LION-Heart and LAICA clinical trials: differences and similarities
Advanced heart failure (AdHF) is associated with high morbidity and mortality, and imposes considerable burdens on the health systems of developed countries. The LION-HEART and LAICA trials are part of a suite of clinical studies of intermittent levosimendan therapy in this setting.
The LION-HEART trial evaluated the safety and efficacy of repetitive 6-hourly doses of levosimendan (0.2 μg/kg/min) every 2 weeks, as compared to placebo. The primary endpoint is the change in NT-proBNP levels from baseline to 12 weeks, in a population of 70 adult patients with left ventricular ejection fraction <35% and diagnostic criteria of advanced chronic heart failure.
The LAICA study assessed the effects of intermittent levosimendan (0.1 μg/kg/min every 30 days for 1 year) on combined overall mortality rate and hospital admission rate for acute cardiac decompensation or HF worsening, in 213 adults with AdHF of any aetiology, including at least one admission for acute decompensation within 6 months prior to randomisation. Sub-studies were planned to examine effects on renal function and the cost-effectiveness of levosimendan.
Both these Phase IV trials, conducted in Spain, are double-blind and placebo-controlled. LION-HEART has a smaller patient population but is powered for its primary focus on NT-proBNP levels, which are indicative of heart failure status. The larger LAICA trial emphasises widely-accepted and established clinical and health-related quality of life outcomes. The results were presented in Seville (ESC-HF 2015) and Florence (ESC-HF 2016), respectively, and provide insights into the usefulness, effectiveness and safety of intermittent levosimendan as an addition to the pharmacological repertoire for advanced heart failure.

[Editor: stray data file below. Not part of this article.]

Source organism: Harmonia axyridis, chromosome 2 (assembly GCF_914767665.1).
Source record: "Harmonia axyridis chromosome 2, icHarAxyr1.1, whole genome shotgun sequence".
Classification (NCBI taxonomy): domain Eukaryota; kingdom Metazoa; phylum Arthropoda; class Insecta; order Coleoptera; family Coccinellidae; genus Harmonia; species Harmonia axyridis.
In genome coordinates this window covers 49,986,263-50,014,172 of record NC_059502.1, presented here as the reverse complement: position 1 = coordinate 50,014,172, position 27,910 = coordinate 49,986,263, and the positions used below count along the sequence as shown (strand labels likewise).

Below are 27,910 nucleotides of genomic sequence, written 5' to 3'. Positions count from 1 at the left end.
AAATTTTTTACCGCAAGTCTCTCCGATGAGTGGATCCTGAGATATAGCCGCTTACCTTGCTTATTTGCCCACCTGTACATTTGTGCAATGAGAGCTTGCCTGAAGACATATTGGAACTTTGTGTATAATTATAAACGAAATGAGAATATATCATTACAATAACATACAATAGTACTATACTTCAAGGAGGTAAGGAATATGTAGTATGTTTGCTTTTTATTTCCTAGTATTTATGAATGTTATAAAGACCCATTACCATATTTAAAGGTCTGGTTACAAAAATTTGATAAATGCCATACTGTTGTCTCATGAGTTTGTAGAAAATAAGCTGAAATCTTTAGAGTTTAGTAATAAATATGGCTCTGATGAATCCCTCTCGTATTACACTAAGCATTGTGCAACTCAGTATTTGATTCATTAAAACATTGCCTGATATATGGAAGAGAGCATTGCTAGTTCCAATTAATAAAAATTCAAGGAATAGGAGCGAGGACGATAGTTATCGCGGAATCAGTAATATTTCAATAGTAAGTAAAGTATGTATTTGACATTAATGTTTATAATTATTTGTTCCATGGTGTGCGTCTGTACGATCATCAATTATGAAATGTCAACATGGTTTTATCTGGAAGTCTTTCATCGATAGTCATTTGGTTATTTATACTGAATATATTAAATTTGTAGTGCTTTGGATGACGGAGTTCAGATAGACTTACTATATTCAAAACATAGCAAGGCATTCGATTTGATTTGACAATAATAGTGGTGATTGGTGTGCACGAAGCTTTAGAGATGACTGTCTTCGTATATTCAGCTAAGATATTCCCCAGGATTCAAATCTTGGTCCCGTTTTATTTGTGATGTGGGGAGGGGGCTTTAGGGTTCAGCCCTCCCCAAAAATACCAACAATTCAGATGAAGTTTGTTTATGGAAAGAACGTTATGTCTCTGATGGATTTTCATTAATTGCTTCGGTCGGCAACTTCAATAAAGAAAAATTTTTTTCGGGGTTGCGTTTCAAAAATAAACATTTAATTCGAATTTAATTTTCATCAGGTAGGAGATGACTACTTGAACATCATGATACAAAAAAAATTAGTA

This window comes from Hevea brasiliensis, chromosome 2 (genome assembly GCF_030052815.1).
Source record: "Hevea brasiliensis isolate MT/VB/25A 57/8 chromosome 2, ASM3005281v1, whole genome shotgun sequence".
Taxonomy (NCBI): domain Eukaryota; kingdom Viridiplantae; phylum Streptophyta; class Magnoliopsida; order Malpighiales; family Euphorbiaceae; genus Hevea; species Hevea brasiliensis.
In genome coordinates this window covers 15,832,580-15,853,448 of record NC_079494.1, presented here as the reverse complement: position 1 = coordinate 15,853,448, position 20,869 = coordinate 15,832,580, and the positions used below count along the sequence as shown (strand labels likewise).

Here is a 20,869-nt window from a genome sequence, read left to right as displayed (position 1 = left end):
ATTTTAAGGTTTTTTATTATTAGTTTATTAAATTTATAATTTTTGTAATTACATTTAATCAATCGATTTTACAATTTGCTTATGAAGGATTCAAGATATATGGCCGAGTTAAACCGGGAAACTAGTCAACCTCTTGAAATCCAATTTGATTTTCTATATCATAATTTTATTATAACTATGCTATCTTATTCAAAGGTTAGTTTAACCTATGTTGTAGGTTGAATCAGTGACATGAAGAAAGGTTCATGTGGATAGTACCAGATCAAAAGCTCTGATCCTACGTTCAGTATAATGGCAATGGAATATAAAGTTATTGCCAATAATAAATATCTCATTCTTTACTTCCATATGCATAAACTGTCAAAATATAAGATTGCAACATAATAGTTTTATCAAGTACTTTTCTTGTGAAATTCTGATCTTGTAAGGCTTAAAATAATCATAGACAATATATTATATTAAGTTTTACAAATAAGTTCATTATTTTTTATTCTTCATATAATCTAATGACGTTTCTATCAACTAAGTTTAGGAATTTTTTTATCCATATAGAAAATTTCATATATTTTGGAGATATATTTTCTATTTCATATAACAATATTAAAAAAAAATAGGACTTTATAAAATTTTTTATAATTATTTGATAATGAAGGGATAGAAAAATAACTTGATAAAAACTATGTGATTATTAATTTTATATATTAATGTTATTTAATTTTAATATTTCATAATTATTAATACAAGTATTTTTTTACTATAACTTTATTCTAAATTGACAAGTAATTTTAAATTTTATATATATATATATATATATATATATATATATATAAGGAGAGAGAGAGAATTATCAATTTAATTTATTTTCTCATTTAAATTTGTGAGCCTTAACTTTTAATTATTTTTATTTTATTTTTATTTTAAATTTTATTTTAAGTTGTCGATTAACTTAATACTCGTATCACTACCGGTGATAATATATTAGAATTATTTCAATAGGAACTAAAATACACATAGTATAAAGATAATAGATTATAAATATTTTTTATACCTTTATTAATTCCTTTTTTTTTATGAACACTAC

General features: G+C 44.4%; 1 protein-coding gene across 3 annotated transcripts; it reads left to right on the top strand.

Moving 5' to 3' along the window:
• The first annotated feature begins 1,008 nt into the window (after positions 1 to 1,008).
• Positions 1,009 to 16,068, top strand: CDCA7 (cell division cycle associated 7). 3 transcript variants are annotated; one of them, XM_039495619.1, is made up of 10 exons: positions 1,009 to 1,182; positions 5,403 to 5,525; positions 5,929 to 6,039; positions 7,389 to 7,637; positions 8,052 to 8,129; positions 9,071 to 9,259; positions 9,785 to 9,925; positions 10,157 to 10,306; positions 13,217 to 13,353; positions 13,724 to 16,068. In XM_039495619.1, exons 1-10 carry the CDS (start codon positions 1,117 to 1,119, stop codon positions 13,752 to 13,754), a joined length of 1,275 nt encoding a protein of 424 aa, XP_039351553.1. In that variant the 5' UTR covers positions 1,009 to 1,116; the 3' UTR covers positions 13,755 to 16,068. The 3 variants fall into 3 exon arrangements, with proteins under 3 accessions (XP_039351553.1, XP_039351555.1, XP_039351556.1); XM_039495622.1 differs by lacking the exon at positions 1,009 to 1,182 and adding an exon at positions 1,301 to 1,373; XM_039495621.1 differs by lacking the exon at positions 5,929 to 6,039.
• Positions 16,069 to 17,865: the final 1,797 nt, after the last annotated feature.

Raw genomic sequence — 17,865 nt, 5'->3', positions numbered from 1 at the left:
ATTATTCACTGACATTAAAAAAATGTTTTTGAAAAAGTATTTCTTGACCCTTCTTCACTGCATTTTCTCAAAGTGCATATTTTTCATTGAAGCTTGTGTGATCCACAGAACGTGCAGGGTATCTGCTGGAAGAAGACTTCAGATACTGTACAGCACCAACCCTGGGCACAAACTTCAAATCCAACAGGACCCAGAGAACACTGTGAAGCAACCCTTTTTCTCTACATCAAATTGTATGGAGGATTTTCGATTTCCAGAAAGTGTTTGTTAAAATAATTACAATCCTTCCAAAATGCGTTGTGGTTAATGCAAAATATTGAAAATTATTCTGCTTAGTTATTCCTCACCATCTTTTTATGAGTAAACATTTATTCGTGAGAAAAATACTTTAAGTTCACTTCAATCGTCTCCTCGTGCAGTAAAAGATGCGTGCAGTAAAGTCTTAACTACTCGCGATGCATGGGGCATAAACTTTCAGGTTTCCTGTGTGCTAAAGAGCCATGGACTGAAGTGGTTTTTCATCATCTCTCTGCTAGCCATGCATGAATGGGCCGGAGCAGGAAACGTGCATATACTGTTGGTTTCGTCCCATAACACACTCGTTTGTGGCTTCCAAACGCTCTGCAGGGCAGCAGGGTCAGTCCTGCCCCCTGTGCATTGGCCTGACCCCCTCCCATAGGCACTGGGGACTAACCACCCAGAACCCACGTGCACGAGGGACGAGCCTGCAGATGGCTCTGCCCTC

Professor Gerhard Pölzl highlights Hospitalisation for the management of acute decompensation being a critical moment in the trajectory of heart failure (HF) and one that has gloomy prognostic implications for many patients.
There have been some recent achievements in the LEODOR trial including a new website to facilitate administration and communication and submission of a formal study protocol synopsis to the European Journal of Heart Failure.
If we had a way to reduce the risk of life-threatening complications after cardiac surgery would we use it? Of course we would. It is for reason that this blog post highlights the recent work of Dr. Qiang and colleagues. See the details here.
Professor Gerhard Pölzl reports primary results from the LION-HEART study in the management of advanced heart failure where among secondary endpoints, patients treated with levosimendan experienced a reduction in the rate of HF-related hospitalisation compared with placebo.
Professor Cynthia M Dougherty and colleagues outline an array of options for the treatment of advanced heart failure (HF) that create – quite reasonably – the impression that we are in a golden age of therapeutic possibilities for this difficult condition.